- Bubble Breaths. I watched my son practice bubble breaths and a light went on for me. If you want to make the best, biggest bubbles, you have to blow your breath out slow and steady. Slow breathing can feel too abstract for kids, but bubble breaths are a concrete way to teach this idea. Be sure to practice with good quality bubbles when everyone is relaxed and calm.
- Play the What If Game. Some people are more wired toward negativity than others. They get on a negative train of thought and take it to the worst possible station immediately. Minor things cause major reactions. The “what if” game can be serious, silly, or a combination of both. If your child is upset because they spilled a cup of milk, what if they spilled the whole gallon? What if they poured it on their brother’s head? What if you drank milk and it came out your nose? The what-if game can diffuse the situation, provide a fun redirection, and help your child gain some perspective.
- Consequences for Poor Choices, Not Anger. Resist the Punishment Pile-On. I readily admit struggling with this one. Consistency is key when it comes to building emotional skills. Decide on your rules, select clear consequences, then stick to them. If your child loses screen time for hitting and needs to go cool off before coming back to the play room, make that consequence clear. When they lose their temper and respond negatively to the consequence, resist the urge to punish the child for their anger. Remain calm, follow through, and don’t get on that negative train with your child.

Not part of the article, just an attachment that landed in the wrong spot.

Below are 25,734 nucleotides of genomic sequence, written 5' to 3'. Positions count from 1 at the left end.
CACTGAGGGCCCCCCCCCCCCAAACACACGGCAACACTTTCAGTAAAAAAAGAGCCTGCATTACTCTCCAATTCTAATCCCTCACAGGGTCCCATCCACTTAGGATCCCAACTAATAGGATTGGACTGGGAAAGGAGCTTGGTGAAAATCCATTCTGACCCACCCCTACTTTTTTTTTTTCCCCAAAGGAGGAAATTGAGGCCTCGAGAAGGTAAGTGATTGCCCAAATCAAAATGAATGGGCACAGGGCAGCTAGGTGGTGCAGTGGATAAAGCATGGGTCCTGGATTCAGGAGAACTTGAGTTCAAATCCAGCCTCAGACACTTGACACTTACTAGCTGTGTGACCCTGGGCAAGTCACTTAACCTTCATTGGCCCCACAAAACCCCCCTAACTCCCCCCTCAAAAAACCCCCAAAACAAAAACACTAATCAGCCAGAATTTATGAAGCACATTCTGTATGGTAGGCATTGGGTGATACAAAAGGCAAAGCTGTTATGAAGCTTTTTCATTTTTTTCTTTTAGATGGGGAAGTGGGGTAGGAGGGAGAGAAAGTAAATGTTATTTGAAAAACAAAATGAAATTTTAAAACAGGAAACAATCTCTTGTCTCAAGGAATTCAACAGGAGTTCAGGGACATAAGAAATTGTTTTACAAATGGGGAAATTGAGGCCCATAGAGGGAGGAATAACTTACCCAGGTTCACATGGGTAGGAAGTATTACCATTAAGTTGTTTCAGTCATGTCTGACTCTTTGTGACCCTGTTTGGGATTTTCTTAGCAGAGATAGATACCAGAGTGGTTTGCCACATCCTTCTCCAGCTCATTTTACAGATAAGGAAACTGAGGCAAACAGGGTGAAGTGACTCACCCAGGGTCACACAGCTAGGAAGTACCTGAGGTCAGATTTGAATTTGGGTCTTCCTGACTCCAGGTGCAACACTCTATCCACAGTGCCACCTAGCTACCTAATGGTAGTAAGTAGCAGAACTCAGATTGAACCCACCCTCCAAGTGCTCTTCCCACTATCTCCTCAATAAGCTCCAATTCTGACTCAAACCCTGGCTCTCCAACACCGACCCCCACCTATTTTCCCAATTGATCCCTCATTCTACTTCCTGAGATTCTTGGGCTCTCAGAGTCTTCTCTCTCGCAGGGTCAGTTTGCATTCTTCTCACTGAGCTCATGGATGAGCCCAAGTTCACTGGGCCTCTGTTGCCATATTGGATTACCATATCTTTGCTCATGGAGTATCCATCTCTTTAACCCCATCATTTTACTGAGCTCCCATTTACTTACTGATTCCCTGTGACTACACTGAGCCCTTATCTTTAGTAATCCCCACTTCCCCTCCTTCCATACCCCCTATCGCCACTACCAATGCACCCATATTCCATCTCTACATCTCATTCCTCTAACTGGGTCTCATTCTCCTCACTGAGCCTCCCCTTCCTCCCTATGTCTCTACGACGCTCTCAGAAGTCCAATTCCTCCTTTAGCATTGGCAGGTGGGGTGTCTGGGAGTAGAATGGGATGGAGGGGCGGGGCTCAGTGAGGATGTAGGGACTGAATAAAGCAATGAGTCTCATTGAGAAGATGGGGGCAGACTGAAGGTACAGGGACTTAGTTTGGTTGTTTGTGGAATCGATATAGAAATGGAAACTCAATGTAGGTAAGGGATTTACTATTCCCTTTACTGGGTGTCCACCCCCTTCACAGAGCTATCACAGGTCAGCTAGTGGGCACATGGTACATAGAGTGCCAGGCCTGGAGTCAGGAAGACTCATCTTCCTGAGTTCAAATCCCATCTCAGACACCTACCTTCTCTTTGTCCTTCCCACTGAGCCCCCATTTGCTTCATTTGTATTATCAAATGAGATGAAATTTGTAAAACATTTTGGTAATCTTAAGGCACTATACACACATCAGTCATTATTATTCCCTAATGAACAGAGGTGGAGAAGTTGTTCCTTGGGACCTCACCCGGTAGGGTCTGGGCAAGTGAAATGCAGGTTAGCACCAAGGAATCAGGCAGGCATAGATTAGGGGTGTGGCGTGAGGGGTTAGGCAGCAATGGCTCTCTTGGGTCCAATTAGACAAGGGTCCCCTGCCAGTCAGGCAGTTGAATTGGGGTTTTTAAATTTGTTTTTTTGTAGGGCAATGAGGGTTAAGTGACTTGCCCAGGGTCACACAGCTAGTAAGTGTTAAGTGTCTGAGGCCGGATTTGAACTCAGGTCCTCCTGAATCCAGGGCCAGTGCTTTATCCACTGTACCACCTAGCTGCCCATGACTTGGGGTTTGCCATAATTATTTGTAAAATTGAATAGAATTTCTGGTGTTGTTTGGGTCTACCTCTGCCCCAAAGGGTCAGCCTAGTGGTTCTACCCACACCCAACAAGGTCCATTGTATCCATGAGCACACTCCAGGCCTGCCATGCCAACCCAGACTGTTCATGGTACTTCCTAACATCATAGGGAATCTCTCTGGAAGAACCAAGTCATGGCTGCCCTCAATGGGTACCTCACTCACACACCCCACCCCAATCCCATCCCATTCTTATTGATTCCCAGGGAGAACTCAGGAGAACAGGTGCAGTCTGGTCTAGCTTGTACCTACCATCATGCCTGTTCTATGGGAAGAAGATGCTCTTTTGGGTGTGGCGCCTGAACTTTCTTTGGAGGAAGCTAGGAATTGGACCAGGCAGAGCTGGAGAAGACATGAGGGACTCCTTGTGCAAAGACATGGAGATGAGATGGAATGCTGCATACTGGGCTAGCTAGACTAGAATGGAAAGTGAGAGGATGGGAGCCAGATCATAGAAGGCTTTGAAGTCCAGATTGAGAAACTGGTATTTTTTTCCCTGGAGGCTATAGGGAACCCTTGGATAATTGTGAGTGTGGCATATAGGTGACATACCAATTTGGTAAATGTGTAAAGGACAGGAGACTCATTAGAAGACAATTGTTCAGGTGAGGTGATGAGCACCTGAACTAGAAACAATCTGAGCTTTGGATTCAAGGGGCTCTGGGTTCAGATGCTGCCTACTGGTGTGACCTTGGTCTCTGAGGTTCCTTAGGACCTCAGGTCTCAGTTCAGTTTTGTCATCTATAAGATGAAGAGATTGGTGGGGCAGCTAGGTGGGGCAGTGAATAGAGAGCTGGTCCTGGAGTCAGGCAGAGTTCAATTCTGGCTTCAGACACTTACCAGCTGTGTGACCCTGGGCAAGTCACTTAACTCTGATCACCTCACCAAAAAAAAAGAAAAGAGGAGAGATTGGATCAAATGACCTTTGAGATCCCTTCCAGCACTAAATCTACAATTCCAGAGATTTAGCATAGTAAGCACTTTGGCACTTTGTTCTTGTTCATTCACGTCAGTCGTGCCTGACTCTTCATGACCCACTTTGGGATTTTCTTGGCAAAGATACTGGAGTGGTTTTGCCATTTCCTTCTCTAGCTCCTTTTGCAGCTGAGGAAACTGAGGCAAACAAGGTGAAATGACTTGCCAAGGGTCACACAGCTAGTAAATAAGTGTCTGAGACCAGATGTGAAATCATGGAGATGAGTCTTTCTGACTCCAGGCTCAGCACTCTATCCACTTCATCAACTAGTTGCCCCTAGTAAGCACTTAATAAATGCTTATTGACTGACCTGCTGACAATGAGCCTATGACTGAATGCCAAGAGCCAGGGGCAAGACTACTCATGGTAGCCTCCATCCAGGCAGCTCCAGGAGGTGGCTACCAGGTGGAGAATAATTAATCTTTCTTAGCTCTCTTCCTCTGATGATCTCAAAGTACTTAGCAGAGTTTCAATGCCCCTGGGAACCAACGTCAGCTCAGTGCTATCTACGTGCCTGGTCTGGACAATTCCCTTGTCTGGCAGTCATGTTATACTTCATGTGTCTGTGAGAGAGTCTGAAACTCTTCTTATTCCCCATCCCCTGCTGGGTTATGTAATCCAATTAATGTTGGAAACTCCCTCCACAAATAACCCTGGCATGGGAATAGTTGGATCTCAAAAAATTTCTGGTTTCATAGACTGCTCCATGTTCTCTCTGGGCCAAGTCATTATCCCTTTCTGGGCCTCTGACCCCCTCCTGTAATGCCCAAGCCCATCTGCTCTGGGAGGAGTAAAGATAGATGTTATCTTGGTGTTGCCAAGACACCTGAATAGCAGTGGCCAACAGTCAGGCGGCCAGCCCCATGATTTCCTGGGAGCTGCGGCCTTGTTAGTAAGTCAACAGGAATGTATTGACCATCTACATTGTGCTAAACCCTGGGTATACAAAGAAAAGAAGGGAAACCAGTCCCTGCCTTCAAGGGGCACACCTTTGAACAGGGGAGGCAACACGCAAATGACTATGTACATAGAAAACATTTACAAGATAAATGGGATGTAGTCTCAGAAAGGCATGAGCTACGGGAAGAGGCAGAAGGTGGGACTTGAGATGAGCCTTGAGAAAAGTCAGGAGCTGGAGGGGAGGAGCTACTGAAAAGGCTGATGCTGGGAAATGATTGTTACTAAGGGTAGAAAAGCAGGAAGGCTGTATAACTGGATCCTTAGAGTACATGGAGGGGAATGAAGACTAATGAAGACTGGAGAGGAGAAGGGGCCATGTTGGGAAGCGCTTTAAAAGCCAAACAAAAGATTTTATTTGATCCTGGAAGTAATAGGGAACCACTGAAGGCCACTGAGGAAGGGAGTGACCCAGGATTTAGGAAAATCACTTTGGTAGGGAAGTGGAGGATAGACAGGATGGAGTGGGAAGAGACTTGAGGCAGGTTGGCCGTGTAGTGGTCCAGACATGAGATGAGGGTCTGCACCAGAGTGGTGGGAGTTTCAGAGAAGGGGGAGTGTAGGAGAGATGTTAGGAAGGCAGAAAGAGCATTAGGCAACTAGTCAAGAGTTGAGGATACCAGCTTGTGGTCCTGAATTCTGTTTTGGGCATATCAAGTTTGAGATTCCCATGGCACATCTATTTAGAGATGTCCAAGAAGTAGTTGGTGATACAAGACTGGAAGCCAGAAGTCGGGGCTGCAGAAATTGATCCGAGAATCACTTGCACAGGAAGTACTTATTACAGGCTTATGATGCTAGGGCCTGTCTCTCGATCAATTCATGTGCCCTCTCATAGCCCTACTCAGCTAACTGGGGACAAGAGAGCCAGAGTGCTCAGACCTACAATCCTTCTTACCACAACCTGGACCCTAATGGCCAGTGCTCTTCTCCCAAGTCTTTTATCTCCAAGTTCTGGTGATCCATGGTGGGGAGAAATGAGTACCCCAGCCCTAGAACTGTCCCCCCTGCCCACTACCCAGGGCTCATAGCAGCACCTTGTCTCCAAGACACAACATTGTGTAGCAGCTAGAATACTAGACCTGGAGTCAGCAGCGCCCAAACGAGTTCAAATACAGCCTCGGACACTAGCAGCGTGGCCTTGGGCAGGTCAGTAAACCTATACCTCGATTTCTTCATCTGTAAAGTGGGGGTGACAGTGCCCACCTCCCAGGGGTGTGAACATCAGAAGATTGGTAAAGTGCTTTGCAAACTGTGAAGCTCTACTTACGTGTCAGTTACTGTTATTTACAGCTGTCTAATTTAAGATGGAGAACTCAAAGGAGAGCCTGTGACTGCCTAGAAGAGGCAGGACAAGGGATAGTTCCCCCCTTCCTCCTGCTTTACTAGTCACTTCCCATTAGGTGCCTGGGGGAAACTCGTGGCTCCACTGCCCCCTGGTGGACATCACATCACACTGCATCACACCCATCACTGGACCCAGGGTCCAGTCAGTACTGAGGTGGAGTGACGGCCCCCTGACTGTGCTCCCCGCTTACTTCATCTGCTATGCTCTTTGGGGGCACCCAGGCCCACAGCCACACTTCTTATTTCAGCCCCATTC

- Spend Work-Free Time Together. Set aside time to just “be” with your child. Choose an activity for pure fun and social time. Don’t stress about teaching moments, correcting, or working on skills. Both kids and adults crave free time together without pressure to perform or to get it “right.”
- Wait to Talk It Out. I have a habit of using 20 words when 5 words will suffice. The height of your child’s tantrum is not a great moment to talk through what they could be doing different, explain empathy, or remind them of the “why” of consequences. Be direct, clear, and succinct with your words. A good rule of thumb is to use the same number of words as your child’s age to get your point across in the moment. Talk it out when things have calmed down.
- Replace “You Always” and “You Never” with “You Are” and “You Can.” Always and never feel pretty darn permanent. If someone likes to tell you what you’re always doing wrong and what you never do right, why try doing things differently? I get caught up in this trap often. It’s my default when I’ve remained calm, but my child is still at it. But I want my child to know that they are capable, kind, and responsible. I want my child to know that he can use his thinking brain, he can keep his hands to himself, and he can cool off on his own. He may not be or do all of those things always, but I’m going to acknowledge when he does.
- Hug it Out. I love this suggestion because I have seen a child’s anger melt away with a hug. That being said, hugging it out is not forcing physical contact on a child. If a child says “no” or pushes you away, then hugging it out is not the solution this time.
- Redirection. Pinterest is burgeoning with redirection suggestions. Talk to your children during calm times about things they can do instead of hitting or yelling when they’re angry. Involve them in creating some of these choices.
15. Try, Try Again. Oh, how I wish I was giving you a 15 step program to success in 30 days! What works today, might not work as well tomorrow. A few days of improvement might be followed by a meltdown. Helping your child build emotional skills can be discouraging at times. The best advice I can give to myself and anyone else is to celebrate successes, however small, and not to become focused on set backs.
What are some of your favorite ways to help an angry child calm down?